A quick update from the comments I got from Jamin developers and some tests I've done: it seems that the main cause of the problem was my Jack setting having less than 256 frames/period.
"The natural FFT window size for the signal processing component of jamin is 256 frames. If JACK is running with a smaller window size, then jamin needs to queue the processing to a lower-priority real-time thread so it has enough time to perform the FFT (which is computationally expensive) while still meeting the JACK audio processing deadlines." according to Jamin developer Jack O'Quin.
So I've tried several tests with 256 frames/period and I did not have the problem. Also, exporting with Jamin started with the -t flag seemed to solve the problem. A quick patch from Jack O'Quin running as if started with the -t flag in export (Jack freewheeling) mode and without otherwise, did not yet succeed, but that seems to be the direction of the definitive patch.
So, my problem seems to disappear when running with larger frames/period.
@mendred: could you try that too ? I have no 64bit machine to compile on, and would not advise to use my patch anyway, unless you have no other option. Compiling Jamin and installing yourself is really easy on Ubuntu. Besides that, what you describe, is exactly what I experience.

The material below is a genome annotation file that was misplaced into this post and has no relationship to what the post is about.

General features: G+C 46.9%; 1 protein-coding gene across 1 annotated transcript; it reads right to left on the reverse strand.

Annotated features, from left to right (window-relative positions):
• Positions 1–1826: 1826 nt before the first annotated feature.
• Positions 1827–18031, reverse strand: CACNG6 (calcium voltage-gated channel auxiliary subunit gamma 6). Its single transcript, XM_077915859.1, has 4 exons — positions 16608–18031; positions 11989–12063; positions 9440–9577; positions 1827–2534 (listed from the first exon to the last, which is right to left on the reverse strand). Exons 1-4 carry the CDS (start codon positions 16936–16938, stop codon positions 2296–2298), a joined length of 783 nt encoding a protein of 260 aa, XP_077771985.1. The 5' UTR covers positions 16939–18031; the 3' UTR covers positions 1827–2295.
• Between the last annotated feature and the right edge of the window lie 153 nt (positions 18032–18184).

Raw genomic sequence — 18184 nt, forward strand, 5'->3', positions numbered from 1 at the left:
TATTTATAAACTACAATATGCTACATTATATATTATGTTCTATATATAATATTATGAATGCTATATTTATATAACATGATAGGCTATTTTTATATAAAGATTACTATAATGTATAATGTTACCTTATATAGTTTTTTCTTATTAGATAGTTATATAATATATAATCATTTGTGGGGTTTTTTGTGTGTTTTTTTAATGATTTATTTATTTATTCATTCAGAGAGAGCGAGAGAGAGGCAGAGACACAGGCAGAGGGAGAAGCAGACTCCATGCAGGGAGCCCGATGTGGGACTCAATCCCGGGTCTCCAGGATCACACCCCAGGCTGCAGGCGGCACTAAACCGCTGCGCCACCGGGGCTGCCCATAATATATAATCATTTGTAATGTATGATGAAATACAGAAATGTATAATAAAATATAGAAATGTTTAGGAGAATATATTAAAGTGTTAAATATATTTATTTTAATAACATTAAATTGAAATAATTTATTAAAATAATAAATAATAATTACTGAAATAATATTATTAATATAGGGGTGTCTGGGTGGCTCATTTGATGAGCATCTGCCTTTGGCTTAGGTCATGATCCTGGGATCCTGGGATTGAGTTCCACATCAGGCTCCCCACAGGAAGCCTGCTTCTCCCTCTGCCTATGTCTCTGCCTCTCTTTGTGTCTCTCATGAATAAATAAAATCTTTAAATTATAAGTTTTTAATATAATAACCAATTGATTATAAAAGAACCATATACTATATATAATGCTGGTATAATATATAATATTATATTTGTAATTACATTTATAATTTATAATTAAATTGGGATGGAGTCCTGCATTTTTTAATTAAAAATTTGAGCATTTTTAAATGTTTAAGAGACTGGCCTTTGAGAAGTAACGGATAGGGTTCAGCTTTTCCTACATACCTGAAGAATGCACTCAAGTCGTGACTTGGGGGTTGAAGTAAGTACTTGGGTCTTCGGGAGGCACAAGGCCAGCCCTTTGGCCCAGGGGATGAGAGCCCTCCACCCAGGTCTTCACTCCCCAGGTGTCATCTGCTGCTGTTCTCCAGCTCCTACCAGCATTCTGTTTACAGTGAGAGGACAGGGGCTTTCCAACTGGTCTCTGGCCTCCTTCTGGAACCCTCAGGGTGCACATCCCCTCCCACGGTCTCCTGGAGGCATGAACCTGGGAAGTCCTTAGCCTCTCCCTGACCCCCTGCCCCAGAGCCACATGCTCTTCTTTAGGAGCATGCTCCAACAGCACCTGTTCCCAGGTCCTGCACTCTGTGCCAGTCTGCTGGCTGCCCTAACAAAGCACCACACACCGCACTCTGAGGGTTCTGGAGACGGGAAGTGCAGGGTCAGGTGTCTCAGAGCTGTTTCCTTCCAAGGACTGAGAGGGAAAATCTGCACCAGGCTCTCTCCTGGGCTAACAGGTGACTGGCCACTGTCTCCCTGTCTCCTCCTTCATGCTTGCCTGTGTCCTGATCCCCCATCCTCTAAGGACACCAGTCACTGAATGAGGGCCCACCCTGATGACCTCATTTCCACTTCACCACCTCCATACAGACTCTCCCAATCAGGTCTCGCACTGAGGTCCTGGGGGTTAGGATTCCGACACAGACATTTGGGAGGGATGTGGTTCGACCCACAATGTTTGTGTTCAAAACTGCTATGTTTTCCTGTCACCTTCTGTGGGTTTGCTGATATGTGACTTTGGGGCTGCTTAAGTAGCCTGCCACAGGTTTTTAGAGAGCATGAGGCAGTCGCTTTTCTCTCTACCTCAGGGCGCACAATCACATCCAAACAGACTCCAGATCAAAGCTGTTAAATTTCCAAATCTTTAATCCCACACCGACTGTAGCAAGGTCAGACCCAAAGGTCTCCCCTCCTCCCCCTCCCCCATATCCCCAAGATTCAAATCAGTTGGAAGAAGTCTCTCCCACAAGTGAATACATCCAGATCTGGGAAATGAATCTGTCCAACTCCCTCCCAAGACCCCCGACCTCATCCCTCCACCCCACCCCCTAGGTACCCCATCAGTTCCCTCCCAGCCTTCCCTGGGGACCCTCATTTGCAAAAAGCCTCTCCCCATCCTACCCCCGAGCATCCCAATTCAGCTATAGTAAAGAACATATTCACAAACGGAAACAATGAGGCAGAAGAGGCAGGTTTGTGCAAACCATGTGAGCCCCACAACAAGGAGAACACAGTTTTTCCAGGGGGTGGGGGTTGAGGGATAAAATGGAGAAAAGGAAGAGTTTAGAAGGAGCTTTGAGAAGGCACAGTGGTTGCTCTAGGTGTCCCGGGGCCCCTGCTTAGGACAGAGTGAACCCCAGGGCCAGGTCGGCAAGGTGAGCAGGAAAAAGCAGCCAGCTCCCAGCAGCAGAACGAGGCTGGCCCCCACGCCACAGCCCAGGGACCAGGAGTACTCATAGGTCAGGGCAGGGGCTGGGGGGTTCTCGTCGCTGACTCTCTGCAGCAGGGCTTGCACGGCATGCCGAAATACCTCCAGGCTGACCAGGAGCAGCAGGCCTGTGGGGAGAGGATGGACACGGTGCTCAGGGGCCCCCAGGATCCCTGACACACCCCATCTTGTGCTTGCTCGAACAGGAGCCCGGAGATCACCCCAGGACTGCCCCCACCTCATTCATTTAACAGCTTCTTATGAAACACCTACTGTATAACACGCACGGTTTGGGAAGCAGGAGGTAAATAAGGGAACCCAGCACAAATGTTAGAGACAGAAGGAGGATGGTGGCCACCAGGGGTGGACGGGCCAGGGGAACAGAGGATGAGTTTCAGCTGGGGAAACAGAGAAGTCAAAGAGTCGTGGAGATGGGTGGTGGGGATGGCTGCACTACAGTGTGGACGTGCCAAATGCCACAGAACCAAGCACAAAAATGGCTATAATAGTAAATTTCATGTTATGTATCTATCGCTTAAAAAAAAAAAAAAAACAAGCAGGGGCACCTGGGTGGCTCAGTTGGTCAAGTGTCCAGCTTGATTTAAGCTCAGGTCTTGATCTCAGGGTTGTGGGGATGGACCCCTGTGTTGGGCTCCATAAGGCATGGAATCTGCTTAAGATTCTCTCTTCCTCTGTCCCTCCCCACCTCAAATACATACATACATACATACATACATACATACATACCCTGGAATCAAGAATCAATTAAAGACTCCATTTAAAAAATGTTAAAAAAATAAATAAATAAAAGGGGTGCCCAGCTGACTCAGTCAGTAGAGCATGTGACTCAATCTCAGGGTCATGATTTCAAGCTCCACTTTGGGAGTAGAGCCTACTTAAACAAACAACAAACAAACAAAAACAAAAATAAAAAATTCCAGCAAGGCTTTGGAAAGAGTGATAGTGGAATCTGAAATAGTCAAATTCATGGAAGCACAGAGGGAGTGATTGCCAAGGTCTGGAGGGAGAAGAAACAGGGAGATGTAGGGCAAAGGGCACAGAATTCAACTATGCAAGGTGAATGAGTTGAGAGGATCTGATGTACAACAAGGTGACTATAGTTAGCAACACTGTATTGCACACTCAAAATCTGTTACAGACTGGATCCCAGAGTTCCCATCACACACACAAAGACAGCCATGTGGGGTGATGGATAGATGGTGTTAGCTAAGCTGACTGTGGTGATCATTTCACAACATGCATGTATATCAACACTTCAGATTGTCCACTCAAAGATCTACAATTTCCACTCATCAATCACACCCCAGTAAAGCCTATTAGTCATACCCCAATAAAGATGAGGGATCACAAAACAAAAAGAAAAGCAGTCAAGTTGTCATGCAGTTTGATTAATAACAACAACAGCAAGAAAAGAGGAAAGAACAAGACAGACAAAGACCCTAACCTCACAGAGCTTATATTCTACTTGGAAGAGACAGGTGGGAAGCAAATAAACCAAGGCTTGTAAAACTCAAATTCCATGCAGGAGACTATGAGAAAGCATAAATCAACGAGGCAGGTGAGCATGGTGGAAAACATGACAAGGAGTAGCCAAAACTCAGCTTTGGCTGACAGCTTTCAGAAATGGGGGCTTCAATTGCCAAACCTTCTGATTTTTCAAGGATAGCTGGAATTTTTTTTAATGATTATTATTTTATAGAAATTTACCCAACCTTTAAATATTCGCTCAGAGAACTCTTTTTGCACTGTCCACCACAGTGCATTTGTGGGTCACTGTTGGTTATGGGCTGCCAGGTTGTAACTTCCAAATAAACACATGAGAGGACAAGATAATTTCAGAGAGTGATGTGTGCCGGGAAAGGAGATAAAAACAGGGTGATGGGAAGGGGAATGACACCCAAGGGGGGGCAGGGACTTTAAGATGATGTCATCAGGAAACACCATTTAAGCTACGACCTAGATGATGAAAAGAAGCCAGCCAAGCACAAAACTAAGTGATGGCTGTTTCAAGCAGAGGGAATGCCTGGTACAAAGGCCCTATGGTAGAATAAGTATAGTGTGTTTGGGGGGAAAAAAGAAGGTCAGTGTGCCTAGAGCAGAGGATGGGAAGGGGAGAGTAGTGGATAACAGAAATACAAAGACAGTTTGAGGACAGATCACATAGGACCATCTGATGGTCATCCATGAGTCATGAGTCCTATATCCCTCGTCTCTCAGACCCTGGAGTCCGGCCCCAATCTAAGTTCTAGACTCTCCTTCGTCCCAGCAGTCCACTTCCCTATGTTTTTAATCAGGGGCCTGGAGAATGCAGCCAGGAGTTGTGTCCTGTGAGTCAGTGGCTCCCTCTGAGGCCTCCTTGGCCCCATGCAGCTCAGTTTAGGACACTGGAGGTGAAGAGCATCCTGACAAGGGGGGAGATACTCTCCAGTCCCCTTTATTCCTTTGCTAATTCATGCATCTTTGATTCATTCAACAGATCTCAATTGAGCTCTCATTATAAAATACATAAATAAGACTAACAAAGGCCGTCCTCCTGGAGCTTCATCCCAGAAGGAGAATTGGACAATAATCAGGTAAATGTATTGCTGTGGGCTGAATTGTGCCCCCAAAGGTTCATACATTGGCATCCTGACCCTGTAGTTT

To quote Jamin developer Jan Depner: "There seems to be a lot of misunderstanding about when you need low latency. If you're not running live or trying to record new tracks while using software monitoring you don't really need low latency. JAMin wasn't designed for live work and it wasn't designed to be a plugin for a single track. It was designed for stereo audio mastering. The amount of processing involved is significant so it probably won't be able to keep up with small period sizes. Just kick it up to 2048 and
relax ;-) "
@kees, starting jamin with as "jamin -t" works brilliantly :). Thanks...I am trying to setup jack when my machine starts, so really don't want to keep switching frames (currently using 64). to movw from low to high...I tried the -t both in regular mode (when i am playing ardour tracks...) and during export..and so far no issues..so will continue to use this..
As for Jan's comment..well i guess sometimes. we find new uses for things which they may not have been designed for...but nevertheless work very well..it seemed very logical to me use jamin as an insert on master...but I guess it all depends on your point of view.
Anyway this definitely works...so thanks again!
EDIT: Ah i see the downside to -t in realtime..a much larger no. of xruns...especially when u have a large no. of tracks..i guess then as u mention either use -t for export only purposes or use 256 frames...
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